Activists say Wilkinsburg-Penn Joint Water Authority should address concerns about lead, water costs
A group of advocates are calling on a local water authority to create a program to assist low-income customers who need help paying their bills, and to fully replace lead service lines in the communities it serves that suffer from higher rates of lead poisoning.
They say the Wilkinsburg-Penn Joint Water Authority, which serves about 40,000 customers in Pittsburgh’s eastern suburbs, should also create a community advisory committee related to lead issues, and end partial lead line replacements, which can exacerbate lead problems.
The agency did not respond to inquiries.
Residents should have water that is both affordable and safe, said Talor Musil, health policy manager at Women for a Healthy Environment, one of the organizations, along with Get The Lead Out, Pittsburgh, and Pittsburgh United’s Our Water campaign, pushing for the changes.
They plan to hold a rally outside the water authority’s monthly board meeting on Robinson Blvd. in Wilkinsburg on Tuesday evening.
Musil and others point to lead testing results from the authority posted online that show an increase in lead levels in recent years (though the amount remains below the allowable level of 15 parts per billion) and the fact that a number of the communities WPJWA serves have high incidences of childhood lead poisoning (though lead pipes are not the only potential source of lead poisoning).
Lead is a neurotoxin that is particularly harmful to young children; lead poisoning is irreversible.
Wilkinsburg resident Ashley Comans said when she heard about the campaign around the agency’s water, she was concerned, as the mother of a two-year-old.
“Drinking water in my house should not be a health risk,” she said. Comans said her family uses a water filter.
Lead is not present in water that leaves the WPJWA treatment facility or in its water mains, according to information posted on the agency’s website. “However, lead can be present in old service lines connecting homes to the water system or in-home plumbing,” it notes.
WPJWA is the fifth largest water authority in the state, according to its website. It serves Braddock Hills, Chalfant, Churchill, East McKeesport, East Pittsburgh, Edgewood, Forest Hills, North Braddock, Pitcairn, Rankin, Swissvale, Trafford, Turtle Creek, Wilkinsburg, Wilkins Township, Wilmerding and parts of Braddock, Monroeville, Penn Hills, North Huntington, North Versailles and Pittsburgh, according to its website. Its 13 board members come from some of the communities the authority serves.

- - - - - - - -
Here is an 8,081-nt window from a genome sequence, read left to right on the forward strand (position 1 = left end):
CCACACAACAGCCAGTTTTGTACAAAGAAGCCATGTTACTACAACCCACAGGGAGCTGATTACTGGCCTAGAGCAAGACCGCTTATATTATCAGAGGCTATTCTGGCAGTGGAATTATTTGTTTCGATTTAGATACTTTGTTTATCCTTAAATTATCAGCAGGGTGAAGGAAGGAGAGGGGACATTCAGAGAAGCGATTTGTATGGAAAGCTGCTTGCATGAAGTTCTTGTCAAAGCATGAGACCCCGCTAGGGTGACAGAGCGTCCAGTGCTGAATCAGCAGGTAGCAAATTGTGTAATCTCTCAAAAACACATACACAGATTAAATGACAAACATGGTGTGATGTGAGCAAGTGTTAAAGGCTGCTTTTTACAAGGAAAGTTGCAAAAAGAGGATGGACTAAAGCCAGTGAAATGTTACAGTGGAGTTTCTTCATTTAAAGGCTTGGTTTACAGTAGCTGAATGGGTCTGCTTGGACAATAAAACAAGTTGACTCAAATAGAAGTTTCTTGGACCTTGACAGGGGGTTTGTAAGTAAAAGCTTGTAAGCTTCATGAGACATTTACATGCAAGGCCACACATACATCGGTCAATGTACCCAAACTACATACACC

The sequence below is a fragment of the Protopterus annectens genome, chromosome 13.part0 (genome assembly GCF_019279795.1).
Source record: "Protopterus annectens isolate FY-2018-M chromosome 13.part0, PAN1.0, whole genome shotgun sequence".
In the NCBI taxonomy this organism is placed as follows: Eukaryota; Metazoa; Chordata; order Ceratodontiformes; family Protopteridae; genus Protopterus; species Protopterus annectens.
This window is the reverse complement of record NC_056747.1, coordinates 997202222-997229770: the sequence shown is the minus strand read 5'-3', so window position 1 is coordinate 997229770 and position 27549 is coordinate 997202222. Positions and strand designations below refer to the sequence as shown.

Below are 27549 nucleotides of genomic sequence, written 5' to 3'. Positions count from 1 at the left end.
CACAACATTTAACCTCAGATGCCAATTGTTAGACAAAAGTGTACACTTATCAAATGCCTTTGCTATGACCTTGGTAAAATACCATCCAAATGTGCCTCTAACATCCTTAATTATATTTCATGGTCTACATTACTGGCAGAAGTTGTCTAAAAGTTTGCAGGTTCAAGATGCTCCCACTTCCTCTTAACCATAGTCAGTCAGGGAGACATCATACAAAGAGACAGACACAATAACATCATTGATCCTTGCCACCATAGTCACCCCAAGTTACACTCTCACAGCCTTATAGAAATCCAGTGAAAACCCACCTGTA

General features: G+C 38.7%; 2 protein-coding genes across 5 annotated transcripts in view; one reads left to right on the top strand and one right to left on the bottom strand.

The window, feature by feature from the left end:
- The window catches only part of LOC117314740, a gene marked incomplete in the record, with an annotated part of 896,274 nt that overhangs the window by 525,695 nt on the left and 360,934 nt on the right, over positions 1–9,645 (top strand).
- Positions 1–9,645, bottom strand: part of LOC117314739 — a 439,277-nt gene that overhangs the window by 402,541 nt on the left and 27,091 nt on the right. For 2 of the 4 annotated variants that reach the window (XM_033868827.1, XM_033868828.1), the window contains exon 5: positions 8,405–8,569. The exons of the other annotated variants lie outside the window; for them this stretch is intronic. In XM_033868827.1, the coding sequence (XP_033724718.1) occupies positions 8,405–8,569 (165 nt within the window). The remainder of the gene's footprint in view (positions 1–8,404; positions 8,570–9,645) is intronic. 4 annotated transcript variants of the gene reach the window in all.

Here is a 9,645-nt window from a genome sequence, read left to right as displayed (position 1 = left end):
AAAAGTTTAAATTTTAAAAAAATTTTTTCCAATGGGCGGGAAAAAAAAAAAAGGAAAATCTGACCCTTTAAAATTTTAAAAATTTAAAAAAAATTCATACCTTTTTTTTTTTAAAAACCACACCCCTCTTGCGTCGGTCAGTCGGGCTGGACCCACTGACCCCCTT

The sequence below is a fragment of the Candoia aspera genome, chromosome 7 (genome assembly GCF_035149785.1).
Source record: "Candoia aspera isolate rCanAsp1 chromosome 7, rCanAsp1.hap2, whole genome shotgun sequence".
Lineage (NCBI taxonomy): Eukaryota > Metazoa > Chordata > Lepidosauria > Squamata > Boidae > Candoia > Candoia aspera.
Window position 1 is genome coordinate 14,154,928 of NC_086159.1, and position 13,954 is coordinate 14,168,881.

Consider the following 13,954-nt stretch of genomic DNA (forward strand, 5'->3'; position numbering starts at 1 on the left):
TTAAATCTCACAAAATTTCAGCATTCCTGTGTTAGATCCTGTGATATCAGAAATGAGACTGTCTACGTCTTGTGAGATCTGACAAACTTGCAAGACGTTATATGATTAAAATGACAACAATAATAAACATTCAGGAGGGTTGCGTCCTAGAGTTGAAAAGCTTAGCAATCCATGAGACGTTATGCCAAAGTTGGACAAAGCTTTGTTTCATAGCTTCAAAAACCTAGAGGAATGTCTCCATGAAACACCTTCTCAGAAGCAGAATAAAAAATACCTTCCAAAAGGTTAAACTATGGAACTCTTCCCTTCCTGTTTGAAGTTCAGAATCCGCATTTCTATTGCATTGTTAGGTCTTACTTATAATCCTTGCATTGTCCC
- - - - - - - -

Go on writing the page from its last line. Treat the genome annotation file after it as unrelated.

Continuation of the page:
Other local utilities have dealt with similar issues; The Pittsburgh Water and Sewer Authority has replaced thousands of lead service lines since 2016.
Earlier this year, the state announced a $9.3 million grant from the Pennsylvania Infrastructure Investment Authority (PENNVEST) to the Wilkinsburg Penn Joint Water Authority to replace around 1,000 lead service lines, or 40,000 feet of piping.
This summer, three Democratic state legislators – Sen. Jay Costa, state Rep. Summer Lee and state Rep. Ed Gainey – sent letters to the board of directors and WPJWA’s executive director, calling on the agency to establish a Community Lead Response Advisory Committee that could give feedback on how to improve communication, and weigh in on lead line inventorying and replacement.
“Since the notice of award by PENNVEST, we are aware the Authority has held several meetings among staff regarding this project. We believe as part of the process it’s important for the Authority to create a comprehensive community engagement strategy to further increase community responsiveness, increase transparency, and ensure everyone impacted by the project gets the greatest benefit possible from this funding,” the legislators wrote.
Several other local utilities have customer assistance programs to help low-income residents pay their bills.
The Pittsburgh Water and Sewer Authority has several programs to help low-income customers, though it has faced criticism in the past for low enrollment in some of the programs. Its bill discount program gives eligible customers a discount on the first 1,000 gallons of water, and the hardship cash assistance program is to help forgive arrearages.
Pennsylvania American Water also offers discounts to low-income customers and grants through Dollar Energy Fund.
While not addressing WPJWA specifically, generally speaking, municipal utilities tend to have fewer consumer protections than those that are subject to the oversight of the Public Utility Commission, said Elizabeth Marx, executive director of the Pennsylvania Utility Law Project, which assists low-income utility customers.
"What must be included on a termination notice, how long people have to bring their account current, access to payment arrangements, what kinds of fees can be charged, whether or not somebody with a medical issue can be terminated, whether or not consumers can be shut off in the winter time, all of those kinds of things that we're used to in the large electric, gas and regulated water companies in Pennsylvania, none of them exist or exist in a very truncated manner,” for municipally-run utilities, said Marx.
“Fortunately, I'm able to pay my water bill,” Wilkinsburg resident Comans said. “But to know that there is no consistent option of support for people who may need help with their bills offered [through] our water authority was also troubling because, you know, we're all going through a rough time right now.”